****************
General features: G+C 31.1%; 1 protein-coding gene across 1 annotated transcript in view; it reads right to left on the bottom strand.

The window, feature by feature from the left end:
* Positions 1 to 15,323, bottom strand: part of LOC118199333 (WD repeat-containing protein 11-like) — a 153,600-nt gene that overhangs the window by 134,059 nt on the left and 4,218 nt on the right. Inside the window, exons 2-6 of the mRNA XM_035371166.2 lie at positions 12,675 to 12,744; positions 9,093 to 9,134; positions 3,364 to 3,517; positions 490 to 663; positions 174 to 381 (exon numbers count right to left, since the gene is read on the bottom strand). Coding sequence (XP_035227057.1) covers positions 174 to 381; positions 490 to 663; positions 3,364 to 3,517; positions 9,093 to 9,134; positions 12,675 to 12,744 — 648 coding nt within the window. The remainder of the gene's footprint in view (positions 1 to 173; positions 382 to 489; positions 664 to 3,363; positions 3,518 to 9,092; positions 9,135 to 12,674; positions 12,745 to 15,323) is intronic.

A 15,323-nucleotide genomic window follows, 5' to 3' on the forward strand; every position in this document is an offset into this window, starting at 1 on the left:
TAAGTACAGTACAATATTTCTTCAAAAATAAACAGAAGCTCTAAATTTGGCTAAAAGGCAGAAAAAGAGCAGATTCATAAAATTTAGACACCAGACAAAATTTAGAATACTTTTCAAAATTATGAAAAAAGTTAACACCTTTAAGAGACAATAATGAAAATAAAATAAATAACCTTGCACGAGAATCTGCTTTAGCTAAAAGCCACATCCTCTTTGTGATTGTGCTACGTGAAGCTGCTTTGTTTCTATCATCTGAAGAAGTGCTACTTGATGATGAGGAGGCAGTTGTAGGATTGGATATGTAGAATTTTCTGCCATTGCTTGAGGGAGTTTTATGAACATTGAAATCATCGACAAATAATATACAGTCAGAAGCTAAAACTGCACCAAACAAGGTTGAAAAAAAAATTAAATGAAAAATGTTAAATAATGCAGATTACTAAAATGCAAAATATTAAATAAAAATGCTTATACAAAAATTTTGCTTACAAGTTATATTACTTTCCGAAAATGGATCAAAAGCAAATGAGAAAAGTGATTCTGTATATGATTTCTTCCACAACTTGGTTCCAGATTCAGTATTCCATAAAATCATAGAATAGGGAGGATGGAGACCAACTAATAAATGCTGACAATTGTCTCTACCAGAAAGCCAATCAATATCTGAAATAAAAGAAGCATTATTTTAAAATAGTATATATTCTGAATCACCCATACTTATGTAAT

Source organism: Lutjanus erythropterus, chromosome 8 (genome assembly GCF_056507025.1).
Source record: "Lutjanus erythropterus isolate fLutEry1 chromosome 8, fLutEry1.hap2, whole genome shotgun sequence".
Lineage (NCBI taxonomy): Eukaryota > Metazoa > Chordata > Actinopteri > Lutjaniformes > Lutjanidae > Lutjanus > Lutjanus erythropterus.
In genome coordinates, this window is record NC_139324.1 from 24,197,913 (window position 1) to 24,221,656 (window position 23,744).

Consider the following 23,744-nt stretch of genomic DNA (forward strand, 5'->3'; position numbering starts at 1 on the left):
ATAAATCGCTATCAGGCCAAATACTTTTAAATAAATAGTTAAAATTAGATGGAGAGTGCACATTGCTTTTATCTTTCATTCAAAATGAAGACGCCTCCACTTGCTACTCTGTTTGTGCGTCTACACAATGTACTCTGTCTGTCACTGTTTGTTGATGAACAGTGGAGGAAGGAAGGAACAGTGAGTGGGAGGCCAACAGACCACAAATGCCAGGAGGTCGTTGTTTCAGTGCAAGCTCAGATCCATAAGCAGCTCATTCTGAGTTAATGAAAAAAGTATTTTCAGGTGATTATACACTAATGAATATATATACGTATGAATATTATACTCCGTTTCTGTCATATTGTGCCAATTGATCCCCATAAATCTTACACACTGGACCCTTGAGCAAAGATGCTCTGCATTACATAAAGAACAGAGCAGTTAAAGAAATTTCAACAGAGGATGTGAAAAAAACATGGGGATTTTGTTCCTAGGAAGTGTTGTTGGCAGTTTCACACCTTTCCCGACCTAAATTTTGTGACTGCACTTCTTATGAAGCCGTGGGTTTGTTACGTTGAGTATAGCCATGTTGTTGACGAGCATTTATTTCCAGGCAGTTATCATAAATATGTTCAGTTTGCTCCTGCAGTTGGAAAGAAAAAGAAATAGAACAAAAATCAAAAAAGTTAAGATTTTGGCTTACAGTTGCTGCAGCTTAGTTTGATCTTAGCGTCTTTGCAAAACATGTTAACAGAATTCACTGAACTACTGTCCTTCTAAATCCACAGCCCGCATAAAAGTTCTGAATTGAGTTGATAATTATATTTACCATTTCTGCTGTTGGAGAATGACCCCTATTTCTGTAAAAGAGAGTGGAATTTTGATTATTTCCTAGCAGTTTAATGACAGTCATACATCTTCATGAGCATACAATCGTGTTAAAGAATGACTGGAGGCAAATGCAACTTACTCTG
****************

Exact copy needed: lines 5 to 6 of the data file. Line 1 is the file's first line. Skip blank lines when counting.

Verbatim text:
TAAGTACAGTACAATATTTCTTCAAAAATAAACAGAAGCTCTAAATTTGGCTAAAAGGCAGAAAAAGAGCAGATTCATAAAATTTAGACACCAGACAAAATTTAGAATACTTTTCAAAATTATGAAAAAAGTTAACACCTTTAAGAGACAATAATGAAAATAAAATAAATAACCTTGCACGAGAATCTGCTTTAGCTAAAAGCCACATCCTCTTTGTGATTGTGCTACGTGAAGCTGCTTTGTTTCTATCATCTGAAGAAGTGCTACTTGATGATGAGGAGGCAGTTGTAGGATTGGATATGTAGAATTTTCTGCCATTGCTTGAGGGAGTTTTATGAACATTGAAATCATCGACAAATAATATACAGTCAGAAGCTAAAACTGCACCAAACAAGGTTGAAAAAAAAATTAAATGAAAAATGTTAAATAATGCAGATTACTAAAATGCAAAATATTAAATAAAAATGCTTATACAAAAATTTTGCTTACAAGTTATATTACTTTCCGAAAATGGATCAAAAGCAAATGAGAAAAGTGATTCTGTATATGATTTCTTCCACAACTTGGTTCCAGATTCAGTATTCCATAAAATCATAGAATAGGGAGGATGGAGACCAACTAATAAATGCTGACAATTGTCTCTACCAGAAAGCCAATCAATATCTGAAATAAAAGAAGCATTATTTTAAAATAGTATATATTCTGAATCACCCATACTTATGTAAT

Source organism: Lutjanus erythropterus, chromosome 8 (genome assembly GCF_056507025.1).